Next in order of elegant contemporary rooms at the Met is the Clyfford Still mausoleum of painting. An unabashed if innocent record of the worst excesses, programmatism and egomania associated with abstract expressionism, the Met's chapel-like collection of 10 dour Still paintings was secured through the artist's own arm-twisting gift. A practitioner of unassailable abstraction dogged by a public appreciation of his work as representing mountain peaks, crevasses and North Dakota landscapes, Still claimed for his Rorschachian, brown-black forms an importance few would accord to the century's best inventions, like penicillin or space travel. His paintings, Still claimed with a poker face, restored "to man the freedom lost in 20 centuries of apology and devices for subjugation." The perfect bookend to the vatic pronouncements and underachieving work of Barnett Newman, who claimed to have ended "all state capitalism and totalitarianism" with his "zip" canvases, Still's work remains a mostly unacknowledged low-water mark of high-stakes posturing against which smart artists continually rebel.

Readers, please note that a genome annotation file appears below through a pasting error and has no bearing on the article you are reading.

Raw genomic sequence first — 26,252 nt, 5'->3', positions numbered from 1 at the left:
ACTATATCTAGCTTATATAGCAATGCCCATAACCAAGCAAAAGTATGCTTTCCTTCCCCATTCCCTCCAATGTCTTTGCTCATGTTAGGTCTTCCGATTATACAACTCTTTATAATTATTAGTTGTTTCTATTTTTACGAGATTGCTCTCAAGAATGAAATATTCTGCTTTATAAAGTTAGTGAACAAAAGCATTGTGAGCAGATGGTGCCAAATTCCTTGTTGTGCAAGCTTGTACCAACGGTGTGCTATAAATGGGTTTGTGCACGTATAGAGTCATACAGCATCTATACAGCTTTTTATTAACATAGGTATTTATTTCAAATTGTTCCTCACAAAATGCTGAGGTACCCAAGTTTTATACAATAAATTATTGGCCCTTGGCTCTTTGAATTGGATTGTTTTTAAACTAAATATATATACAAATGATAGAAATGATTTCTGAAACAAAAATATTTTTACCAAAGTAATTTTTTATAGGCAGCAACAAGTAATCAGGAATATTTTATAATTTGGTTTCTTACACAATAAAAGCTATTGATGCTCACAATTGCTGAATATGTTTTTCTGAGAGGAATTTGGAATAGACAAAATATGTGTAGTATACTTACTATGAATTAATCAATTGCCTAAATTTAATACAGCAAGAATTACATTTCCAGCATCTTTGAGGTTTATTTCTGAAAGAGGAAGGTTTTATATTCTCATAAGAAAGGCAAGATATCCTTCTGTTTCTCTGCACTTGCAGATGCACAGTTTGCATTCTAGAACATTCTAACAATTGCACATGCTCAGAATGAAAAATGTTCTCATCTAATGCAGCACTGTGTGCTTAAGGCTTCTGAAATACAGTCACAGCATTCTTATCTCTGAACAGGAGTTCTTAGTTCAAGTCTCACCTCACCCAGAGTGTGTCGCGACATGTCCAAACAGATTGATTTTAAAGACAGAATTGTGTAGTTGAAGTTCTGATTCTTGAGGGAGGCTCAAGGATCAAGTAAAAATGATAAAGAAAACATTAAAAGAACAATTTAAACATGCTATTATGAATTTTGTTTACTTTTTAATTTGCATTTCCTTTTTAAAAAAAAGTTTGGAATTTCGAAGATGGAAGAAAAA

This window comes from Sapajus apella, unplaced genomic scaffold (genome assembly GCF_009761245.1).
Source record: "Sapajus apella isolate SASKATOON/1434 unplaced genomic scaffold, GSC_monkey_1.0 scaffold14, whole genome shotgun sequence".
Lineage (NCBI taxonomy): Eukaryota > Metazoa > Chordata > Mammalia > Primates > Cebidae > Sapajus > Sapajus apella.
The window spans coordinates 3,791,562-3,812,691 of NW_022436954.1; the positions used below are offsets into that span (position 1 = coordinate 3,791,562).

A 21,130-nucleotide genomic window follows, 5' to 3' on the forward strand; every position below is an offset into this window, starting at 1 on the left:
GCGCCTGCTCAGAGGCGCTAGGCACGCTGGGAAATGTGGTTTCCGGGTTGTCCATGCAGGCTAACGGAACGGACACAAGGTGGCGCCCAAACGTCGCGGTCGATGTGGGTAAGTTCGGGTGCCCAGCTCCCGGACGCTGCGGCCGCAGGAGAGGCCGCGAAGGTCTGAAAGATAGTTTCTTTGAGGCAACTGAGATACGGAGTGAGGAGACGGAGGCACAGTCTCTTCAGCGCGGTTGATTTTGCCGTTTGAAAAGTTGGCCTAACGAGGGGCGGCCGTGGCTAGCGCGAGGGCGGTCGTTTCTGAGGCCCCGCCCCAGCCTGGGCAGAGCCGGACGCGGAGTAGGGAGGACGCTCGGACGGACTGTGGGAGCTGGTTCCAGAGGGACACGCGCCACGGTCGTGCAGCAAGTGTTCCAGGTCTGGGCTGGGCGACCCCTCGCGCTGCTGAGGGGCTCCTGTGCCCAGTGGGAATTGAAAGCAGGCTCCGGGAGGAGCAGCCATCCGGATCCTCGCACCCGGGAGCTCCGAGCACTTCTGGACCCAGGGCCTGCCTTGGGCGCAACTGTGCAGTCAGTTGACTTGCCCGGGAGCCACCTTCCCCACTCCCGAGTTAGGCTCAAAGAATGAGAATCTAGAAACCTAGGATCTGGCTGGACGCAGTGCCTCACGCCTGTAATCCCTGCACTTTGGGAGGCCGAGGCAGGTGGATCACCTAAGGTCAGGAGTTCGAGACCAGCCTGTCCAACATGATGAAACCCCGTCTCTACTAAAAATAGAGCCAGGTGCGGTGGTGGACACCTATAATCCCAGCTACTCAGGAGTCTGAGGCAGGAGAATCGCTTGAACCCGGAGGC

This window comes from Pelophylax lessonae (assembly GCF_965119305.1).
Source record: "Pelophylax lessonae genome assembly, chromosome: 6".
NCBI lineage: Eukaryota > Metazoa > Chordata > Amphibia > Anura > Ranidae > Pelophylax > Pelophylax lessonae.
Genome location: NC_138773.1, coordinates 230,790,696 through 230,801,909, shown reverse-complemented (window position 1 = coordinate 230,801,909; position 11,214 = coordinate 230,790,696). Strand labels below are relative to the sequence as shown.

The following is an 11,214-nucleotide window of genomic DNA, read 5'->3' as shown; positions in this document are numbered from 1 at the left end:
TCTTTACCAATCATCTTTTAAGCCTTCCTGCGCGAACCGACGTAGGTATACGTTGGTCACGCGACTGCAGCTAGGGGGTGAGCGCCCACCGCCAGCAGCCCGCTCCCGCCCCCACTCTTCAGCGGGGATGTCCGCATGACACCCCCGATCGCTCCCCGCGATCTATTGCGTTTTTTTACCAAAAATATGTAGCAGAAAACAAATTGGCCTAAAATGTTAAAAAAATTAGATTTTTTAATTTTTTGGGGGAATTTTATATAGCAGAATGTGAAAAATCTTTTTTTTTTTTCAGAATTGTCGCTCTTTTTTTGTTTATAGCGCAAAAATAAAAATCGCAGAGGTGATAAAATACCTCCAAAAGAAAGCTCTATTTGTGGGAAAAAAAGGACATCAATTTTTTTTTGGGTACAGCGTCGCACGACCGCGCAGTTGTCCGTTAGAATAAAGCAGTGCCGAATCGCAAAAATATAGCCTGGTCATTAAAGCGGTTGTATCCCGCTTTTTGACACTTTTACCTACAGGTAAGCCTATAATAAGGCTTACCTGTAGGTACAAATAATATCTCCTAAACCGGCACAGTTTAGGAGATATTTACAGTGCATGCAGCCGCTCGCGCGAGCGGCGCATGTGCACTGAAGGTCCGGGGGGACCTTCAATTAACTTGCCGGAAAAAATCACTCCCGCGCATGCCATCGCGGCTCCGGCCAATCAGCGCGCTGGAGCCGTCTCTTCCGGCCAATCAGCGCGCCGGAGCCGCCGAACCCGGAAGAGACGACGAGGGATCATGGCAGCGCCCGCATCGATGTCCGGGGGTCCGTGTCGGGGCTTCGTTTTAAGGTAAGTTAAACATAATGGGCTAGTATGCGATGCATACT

Further along the Met historical trail one finds magnificent paintings by Gorky, de Kooning, Motherwell and Pollock, including Pasiphae (1943), a swirling, dynamic, near abstraction by the man Life disparagingly tagged "Jack the Dripper." Nearby are arrayed a few Rothko paintings, almost daring the viewer to call them abstract. Made up of stratified blocks or blurs of color, Rothko's canvases strive hard to give shape to God-fearing awe. One painting, No. 13 (White, Red on Yellow), attracts particular attention. An unusually cheery Rothko, it clearly displays the underpainting behind the artist's characteristic rectangles of color. Transparent at the edges, it provides clues as to why he always denied being a painter of abstractions. Attempted depictions of both form and formlessness, Rothko firmly believed he had tackled representations of the ineffable in his paintings. Like a character in a Borges story, the tale of Mark Rothko was bound to not end well.